Get to Know the ‘Surprise Billing’ Bills

By August 6, 2019 Healthcare

Patients have long been collateral damage in the spats between insurance companies and providers. But with recent political attention on ‘surprise’ bills, your patients are about to become even more aware of the issue, regardless of the outcome in Congress.

This awareness is probably a good thing for your patients, but it does present a challenge for providers: how do you react to inevitably higher expectations around transparency and the patient financial experience? To answer that question, let’s take a look at the proposed legislation and strategies proactive providers should be considering to get in front of the coming changes.

Cassidy and Hassan: Senate Surprise Billing

Introduced in May and titled the “Stop the Outrageous Practice (STOP) of Surprise Bills Act of 2019,”  this bill tackles billing surprises head-on. It intends to prohibit surprise balance billing and address the following scenarios:

  • Patients receiving emergency care at an out-of-network facility or from an out-of-network provider
  • Patients receiving healthcare services from out-of-network providers at in-network facilities
  • Patients receiving additional healthcare services after emergency care at an out-of-network facility when they would require medical transport to receive care at a different facility

The bill also addresses cases where patients receive out-of-network lab or imaging services ordered by an in-network provider, only leaving them liable for in-network cost-sharing and patient-cost sharing.

The bill additionally states that providers and plans that violate the ban on surprise billing could be subject to civil monetary penalties. In situations where the ban does apply, doctors would automatically be paid a preset amount based on what other plans in the area are paying for a similar service — the “median in-network rate.”

The Strategy

This is a shift that many patients might not fully understand, so it’s worth rethinking your billing communication strategy. If the act does go into effect, it will add an extra layer of complication, and in some cases, it will be worth considering adjusting your bill layouts to explain when the act is in effect, how it works, and how a bill was impacted.

“No Surprises” Act

The House is doing similar work with the “No Surprises Act” taking center stage. Similar to the “STOP” Act, this bill would additionally require healthcare facilities to give patients receiving elective treatment 24-hour notice that they will be seeing an out-of-network provider. Providers would be prohibited from balance billing patients in these scenarios.

The primary difference between the two proposals is that the “No Surprises Act” gives providers a mechanism by which they can challenge the basic median pay rate, opening up a 30-day window to initiate a dispute resolution. The bill (which has advanced out of committee) would exempt patients from being involved in disputes.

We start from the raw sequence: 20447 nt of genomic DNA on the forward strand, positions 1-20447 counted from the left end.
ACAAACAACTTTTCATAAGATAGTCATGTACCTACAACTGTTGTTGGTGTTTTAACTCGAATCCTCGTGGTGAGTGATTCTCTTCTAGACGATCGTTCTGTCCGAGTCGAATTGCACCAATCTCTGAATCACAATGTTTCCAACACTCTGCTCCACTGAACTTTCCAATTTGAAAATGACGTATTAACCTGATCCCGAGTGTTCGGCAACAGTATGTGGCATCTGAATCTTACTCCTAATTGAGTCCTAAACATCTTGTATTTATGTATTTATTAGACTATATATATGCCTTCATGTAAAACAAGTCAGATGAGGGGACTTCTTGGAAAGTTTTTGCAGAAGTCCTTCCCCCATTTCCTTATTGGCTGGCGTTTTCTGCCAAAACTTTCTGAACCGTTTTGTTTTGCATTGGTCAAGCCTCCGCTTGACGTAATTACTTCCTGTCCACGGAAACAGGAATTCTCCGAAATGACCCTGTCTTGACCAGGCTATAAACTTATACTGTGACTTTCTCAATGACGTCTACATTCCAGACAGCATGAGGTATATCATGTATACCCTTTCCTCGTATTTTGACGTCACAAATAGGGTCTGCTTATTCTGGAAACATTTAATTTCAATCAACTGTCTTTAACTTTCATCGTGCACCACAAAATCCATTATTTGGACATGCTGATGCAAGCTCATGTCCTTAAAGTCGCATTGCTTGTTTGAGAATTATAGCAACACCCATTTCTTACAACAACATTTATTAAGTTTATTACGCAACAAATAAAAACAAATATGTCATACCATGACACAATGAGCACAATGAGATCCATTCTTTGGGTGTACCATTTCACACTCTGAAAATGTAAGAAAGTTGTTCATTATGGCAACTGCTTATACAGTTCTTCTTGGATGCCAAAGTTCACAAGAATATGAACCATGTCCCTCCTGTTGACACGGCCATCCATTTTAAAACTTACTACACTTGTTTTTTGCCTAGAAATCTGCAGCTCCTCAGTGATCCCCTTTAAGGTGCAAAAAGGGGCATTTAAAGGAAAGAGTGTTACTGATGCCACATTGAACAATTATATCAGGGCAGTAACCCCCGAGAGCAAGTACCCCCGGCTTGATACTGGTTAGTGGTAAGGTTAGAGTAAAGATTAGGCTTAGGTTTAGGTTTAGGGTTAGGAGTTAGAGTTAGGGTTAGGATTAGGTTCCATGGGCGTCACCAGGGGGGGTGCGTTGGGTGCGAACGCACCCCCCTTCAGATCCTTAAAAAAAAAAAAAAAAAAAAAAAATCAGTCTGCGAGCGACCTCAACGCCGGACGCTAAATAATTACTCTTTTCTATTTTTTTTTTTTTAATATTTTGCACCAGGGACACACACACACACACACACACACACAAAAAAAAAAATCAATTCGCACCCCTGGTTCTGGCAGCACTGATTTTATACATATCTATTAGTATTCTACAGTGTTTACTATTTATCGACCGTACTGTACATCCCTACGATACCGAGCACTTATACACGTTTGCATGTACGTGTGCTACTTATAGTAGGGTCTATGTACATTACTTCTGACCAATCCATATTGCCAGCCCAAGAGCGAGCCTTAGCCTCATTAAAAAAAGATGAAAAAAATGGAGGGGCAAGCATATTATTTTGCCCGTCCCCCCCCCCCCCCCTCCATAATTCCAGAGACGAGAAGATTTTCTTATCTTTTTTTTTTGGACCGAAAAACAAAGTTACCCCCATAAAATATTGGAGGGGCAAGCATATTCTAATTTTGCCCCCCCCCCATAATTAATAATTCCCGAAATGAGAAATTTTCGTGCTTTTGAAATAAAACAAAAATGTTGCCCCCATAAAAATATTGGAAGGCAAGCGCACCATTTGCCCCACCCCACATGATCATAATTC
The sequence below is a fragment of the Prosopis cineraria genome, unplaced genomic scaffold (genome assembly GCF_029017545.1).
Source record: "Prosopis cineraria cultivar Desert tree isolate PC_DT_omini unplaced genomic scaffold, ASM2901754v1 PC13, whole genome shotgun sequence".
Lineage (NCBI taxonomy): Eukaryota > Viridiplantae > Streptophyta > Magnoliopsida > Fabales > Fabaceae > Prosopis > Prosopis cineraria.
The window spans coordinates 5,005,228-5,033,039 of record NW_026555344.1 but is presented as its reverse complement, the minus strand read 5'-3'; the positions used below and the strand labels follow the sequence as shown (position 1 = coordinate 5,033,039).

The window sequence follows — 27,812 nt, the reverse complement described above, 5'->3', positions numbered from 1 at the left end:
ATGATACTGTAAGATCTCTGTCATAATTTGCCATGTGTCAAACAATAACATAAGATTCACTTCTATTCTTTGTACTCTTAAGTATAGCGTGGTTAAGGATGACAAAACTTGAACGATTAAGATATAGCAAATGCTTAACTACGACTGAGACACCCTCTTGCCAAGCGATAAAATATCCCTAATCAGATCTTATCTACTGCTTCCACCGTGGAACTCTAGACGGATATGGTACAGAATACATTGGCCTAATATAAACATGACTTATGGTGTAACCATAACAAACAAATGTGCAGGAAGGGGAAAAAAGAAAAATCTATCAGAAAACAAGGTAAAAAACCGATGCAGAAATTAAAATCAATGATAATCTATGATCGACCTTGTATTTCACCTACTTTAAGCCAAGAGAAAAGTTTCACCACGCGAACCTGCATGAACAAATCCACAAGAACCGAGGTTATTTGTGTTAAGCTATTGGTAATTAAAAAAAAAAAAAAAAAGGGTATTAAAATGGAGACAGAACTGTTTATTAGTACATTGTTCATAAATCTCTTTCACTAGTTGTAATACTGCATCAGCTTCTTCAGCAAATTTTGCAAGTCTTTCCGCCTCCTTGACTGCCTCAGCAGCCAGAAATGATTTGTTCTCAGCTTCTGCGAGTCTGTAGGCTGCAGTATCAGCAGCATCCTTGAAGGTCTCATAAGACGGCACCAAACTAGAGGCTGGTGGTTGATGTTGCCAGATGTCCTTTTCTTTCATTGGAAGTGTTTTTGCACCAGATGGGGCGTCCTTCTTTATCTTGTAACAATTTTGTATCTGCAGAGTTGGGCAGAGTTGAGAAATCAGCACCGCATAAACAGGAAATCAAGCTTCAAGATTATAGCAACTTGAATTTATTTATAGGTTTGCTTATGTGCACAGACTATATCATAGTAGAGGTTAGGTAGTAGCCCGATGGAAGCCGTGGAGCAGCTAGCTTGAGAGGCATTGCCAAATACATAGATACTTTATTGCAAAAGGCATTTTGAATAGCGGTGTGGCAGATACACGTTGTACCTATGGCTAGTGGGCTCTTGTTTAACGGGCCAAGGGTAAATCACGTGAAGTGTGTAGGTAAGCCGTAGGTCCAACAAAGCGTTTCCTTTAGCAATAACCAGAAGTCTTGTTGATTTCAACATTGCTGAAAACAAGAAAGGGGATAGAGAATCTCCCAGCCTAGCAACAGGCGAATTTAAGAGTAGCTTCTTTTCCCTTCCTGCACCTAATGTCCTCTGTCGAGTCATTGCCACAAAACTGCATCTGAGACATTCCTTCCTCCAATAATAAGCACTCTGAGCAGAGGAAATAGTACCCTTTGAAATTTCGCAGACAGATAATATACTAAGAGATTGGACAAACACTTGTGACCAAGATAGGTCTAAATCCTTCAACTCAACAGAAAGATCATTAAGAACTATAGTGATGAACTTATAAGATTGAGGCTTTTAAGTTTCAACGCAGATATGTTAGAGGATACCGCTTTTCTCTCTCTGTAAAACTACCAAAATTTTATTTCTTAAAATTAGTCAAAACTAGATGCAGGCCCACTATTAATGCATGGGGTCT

The Strategy

Since this bill potentially mandates 24-hour notice but allows for written and oral notice and consents, providers who aren’t prepared for time-constrained communications might need to reconsider their approach to patient contact.

If this does seem like it will be a challenge, consider conducting surveys to identify the best way to connect with your patients. This will ensure you’re maintaining compliance while communicating in a way that patients will actually receive and understand.

The Senate: Alexander and Murray Healthcare Bill

Coming out of the Senate Health, Education, Labor, and Pensions Committee, this legislative package takes a somewhat broader stance. While it addresses surprise billing, it also makes direct stipulations around patient communication.

Once a patient is stable and lucid after an emergency, providers would be required to give written notice that a patient is about to be treated by an out-of-network doctor, along with an estimate and a list of in-network providers where they could alternatively seek care. The bill requires that the notice be short, easy-to-read, and clearly specify that seeing the out-of-network doctor is optional.

If a patient isn’t given this notice, they can only be billed the in-network rate.

The Strategy

This bill will require sophisticated estimation capabilities in addition to a new approach to patient communication design. The demands of this legislation will require providers to rethink engaging communication design and prioritize effectiveness in new ways.

While We Wait

We’re still waiting to see how each of these bills plays out, but regardless of the outcomes, this is an opportunity for providers to position themselves as information allies.

You can start that process today by letting your patients know that you’re keeping up with developments and adjusting your communication and revenue cycle processes to accommodate their needs. Most importantly, make sure you’re integrating these new communication requirements into a personalized and consistent patient financial experience.

RevSpring Can Help

Integrated payment communication is part of RevSpring’s DNA. We tailor the payment conversation to influence behavior and inspire action. Our segmentation rules and workflows help you become hyper-focused on the patient, understanding their ability to pay, and mapping their financial obligations to repayment pathways.

If you’d like to learn more about our comprehensive patient engagement and billing solutions, we’d love to help you. Request a demo to see how we can help your organization meet its goals.

Related Posts

X